NEW YORK (AdAge.com) -- Last month, prior to the National Basketball Association draft, University of Kentucky star John Wall tweeted, "Signed wit #Reebok ... leegggoo!!" after agreeing to a five-year, $25 million deal that includes a signature shoe due out in October.
With all due respect to Mr. Wall, who ended up being the No. 1 overall pick by the Washington Wizards, that news elicited a figurative retweet of "WTF?" from many in the sneaker and sporting-goods community.
Observers are wondering why Canton, Mass.-based Reebok, after successfully readjusting its focus to target the women's market, and making great gains with both its ZigTech training shoe and its Easy Tone sneakers, would get back into the basketball-shoe endorsement business when that sector of the sneaker world is losing market share.
Wonder no more.
"Yeah, we've worked very hard and we've had some success in the last 10 to 12 months, so we're reinvesting that success back into the brand in the right places," said Rich Prenderville, VP-global brand marketing for Reebok. "Look, you don't see a sports marketing announcement come out from us once a week or once a day. We're about quality. This is totally on strategy for us." Mr. Prenderville said Mr. Wall is the perfect player to bring the ZigTech, heretofore a training shoe, to the basketball court.
But others don't see it.
"I don't get it. I have to be honest, I don't get it," said Matt Powell, an analyst with SportsOneSource, a Charlotte, N.C.-based online sporting goods industry newsletter. "If I were them, since they have such a hot hand with the ZigTech running shoe and the toning shoe, I would play that real hard."
Aaron Kreielsheimer, managing editor of SneakerNews.com, said Mr. Powell is "definitely not the only one asking 'Why?' when it comes to the John Wall-Reebok deal. Obviously, it's been a while since Reebok has been a legit player in the basketball market, but there's a legacy there."
Reebok's long history
Indeed, Reebok has a long history in the basketball-shoe market, with everything from its iconic "Pump" sneaker, introduced in 1990, to its high-profile endorsement deals with Shaquille O' Neal, Yao Ming and Allen Iverson, among others. But both Messrs. Yao and Iverson have been injury prone the last several years, and Mr. Iverson actually left the Philadelphia 76ers before the conclusion of this past season to care for his ill daughter. That's made Reebok virtually irrelevant in the basketball-shoe market in the last three to four years.
In the meantime, though, it has re-established itself in other ways. Reebok debuted in the U.S. in the 1980s as an aerobics/women's footwear company and recently returned to those glory days with the ZigTech training line and the Easy Tone sneaker brand that the company says tones legs and buttocks while walking. Advertising Age reported last month that Reebok nearly tripled its market share in women's footwear in the last year -- jumping to 8% from 3.3% -- prompting Herbert Hainer, CEO of Reebok parent Adidas, to say, "We are well on track to selling at least 5 million pairs of toning footwear in the U.S. alone this year."
Mr. Hainer has since revised that number, telling analysts during an earnings call last month: "Reebok will grow at a double-digit rate in North America this year. Also I believe we could now sell up to 10 million pairs of toning footwear globally this year."
Mr. Prenderville said the sneaker-maker will bring Mr. Wall along slowly. One 30-second spot to introduce him, from agency-of-record DDB, debuted last month on draft night. A more comprehensive campaign is slated for the fall, when the Wall shoe hits the market. "He's genuine, and he's a good fellow. We'll have a slow build-up as we take John forward, but we'll have a fully integrated marketing campaign," Mr. Prenderville said.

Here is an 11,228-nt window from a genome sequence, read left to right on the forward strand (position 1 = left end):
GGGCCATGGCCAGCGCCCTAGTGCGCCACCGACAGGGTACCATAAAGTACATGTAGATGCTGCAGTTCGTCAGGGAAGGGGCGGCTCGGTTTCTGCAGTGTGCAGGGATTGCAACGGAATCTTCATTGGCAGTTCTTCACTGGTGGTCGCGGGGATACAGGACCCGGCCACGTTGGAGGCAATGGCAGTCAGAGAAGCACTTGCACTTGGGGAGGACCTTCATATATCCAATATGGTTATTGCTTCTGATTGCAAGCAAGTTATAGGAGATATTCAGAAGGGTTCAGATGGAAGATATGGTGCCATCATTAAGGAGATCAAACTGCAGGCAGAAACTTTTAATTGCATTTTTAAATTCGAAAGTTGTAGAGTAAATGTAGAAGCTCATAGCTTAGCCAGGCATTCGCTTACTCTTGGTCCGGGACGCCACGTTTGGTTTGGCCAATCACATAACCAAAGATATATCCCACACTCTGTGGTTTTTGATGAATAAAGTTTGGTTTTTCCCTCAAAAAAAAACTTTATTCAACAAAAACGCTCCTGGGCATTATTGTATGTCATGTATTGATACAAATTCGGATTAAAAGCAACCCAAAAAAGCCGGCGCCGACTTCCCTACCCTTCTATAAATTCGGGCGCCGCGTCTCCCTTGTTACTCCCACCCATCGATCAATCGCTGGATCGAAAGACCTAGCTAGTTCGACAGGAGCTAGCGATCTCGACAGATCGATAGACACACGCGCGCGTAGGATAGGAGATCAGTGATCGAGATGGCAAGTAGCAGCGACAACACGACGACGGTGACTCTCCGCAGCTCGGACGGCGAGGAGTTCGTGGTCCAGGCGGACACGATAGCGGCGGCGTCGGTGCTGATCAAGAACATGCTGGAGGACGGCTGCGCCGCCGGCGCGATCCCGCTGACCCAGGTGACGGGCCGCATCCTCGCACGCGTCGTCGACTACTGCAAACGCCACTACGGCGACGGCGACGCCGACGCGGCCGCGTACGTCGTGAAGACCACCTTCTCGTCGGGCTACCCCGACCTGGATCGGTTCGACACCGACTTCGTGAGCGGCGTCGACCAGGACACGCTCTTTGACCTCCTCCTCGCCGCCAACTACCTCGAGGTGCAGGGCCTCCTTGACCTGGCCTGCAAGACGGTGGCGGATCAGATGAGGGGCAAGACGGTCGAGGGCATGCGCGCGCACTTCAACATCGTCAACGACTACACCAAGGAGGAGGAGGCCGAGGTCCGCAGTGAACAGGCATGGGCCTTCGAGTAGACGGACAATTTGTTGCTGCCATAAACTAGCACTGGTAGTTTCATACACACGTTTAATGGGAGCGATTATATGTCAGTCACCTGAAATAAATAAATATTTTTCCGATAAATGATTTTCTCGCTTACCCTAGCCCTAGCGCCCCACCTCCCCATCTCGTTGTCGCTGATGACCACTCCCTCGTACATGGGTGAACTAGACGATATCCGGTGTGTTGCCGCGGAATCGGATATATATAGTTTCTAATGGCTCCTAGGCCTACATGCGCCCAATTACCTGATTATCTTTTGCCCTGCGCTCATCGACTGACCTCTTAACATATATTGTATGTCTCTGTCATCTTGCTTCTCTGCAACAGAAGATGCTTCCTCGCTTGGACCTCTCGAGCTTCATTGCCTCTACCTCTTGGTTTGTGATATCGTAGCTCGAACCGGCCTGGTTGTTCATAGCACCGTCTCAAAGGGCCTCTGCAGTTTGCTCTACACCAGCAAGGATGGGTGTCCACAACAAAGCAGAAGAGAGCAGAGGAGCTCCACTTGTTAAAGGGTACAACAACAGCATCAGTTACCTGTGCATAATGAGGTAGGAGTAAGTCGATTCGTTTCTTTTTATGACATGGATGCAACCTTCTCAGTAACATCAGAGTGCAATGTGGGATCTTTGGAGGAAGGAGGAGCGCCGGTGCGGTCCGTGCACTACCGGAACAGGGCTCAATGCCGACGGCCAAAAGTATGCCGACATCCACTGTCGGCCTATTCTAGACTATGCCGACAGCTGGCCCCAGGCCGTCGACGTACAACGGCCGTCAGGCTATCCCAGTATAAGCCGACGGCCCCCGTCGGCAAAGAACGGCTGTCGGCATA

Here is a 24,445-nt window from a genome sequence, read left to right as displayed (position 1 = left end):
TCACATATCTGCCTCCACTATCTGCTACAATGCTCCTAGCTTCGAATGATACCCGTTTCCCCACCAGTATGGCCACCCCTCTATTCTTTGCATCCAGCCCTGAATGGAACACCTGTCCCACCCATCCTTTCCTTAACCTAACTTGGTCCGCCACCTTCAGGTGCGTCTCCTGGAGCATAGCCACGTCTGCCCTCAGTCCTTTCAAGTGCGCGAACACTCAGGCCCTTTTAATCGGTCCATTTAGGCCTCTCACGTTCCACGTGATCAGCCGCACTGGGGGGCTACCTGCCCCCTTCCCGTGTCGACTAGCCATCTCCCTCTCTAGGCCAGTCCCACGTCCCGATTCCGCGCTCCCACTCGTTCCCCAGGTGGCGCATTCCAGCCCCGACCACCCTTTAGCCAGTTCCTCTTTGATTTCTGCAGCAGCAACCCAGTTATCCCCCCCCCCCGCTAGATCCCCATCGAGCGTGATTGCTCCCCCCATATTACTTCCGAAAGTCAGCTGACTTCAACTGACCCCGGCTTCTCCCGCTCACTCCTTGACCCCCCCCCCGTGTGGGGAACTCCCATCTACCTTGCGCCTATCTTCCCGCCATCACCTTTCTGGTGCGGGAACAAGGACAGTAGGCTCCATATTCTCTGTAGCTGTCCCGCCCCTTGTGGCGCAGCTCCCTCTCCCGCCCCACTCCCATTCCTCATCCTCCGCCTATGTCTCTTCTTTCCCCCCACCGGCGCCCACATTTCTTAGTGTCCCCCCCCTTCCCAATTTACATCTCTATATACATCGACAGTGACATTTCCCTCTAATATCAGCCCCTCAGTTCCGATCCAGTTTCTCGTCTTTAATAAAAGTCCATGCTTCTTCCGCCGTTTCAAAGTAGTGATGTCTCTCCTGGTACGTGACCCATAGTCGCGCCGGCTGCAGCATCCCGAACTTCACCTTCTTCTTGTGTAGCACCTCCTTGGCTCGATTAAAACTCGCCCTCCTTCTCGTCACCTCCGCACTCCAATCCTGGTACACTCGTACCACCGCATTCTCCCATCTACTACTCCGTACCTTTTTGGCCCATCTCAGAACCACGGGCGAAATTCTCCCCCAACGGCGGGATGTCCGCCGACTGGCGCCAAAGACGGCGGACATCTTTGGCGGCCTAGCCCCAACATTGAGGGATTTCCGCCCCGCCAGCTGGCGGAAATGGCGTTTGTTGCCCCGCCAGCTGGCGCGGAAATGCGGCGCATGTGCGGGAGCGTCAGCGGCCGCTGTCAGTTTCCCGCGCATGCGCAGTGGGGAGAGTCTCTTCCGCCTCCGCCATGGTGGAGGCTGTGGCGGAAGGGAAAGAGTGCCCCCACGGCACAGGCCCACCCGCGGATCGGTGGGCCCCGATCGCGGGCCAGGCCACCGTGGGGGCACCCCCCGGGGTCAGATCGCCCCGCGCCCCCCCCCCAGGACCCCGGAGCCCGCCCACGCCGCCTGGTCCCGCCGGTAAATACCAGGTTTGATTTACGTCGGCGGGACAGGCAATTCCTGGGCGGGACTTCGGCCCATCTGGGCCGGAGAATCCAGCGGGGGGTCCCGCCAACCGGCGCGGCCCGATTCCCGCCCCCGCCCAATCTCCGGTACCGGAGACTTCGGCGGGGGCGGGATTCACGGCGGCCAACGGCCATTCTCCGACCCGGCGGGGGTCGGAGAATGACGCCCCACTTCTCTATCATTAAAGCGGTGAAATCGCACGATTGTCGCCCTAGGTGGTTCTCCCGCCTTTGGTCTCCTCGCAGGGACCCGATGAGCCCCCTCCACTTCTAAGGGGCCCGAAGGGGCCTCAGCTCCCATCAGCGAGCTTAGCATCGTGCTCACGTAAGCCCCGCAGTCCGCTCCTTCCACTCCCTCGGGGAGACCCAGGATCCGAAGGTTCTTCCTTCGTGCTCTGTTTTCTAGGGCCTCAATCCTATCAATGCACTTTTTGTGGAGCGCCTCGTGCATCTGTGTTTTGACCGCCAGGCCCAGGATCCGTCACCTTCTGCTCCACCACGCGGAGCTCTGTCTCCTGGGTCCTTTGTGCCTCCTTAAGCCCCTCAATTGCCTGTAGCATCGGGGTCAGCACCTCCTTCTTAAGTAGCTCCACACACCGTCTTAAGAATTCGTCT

It will need it. According to SportsOneSource, while the overall sneaker market in the U.S. is valued at $17.4 billion -- Nike owns 35% of the market to 2.6% for Reebok -- the basketball-shoe market is a $2.4 billion business, down 17% from 2005. Nike has 93% of that basketball-shoe market share -- 73% from its Air Jordan brand (still the best-seller some seven years after Michael Jordan's retirement) and 20% from the Nike brand, including signature shoes from LeBron James and Kobe Bryant. Adidas was No. 3 at 2.7% and Reebok fourth at 1.6%.
'Better be good'
"The 'hero shoe' business has really turned into the LeBron shoe, the Kobe shoe and the Jordan stuff," said John Horan, publisher of Sporting Goods Intelligence. "Reebok basically conceded the market to Nike, but now they feel this is the tie to get back in that business. Reebok gets a break because John Wall is going to a big market, I-95 team in Washington. But the kids that buy these shoes are very discriminating. The product better be good, and John Wall better be good."
Mr. Wall was a "one-and-done" player -- a high-school standout who played only one season of college basketball --but he was fantastic in his only year at Kentucky, leading the Wildcats to the Southeastern Conference championship and into the Elite Eight of the NCAA Tournament.
He was long considered the best player in this year's draft, yet for all his talent he certainly didn't have the hype or charisma of, say, Mr. James, coming into the league. Mr. Wall was courted by Nike, Under Armour and, curiously, China-based sneaker company Li N ing.
"The fact is that at Nike, John Wall would still be a fairly small fish in a very crowded and intimidating pond with LeBron, Kobe and [Kevin] Durant already way in front of him," SneakerNews' Mr. Kreielsheimer said. "Of course, we'll have to wait to see how it all plays out, but there's no question that the press and media attention that his Reebok deal and introduction have already received is likely much grander than a deal with Nike would have brought. He could have been just another star among stars at Nike, but now he gets to be the guy for Reebok."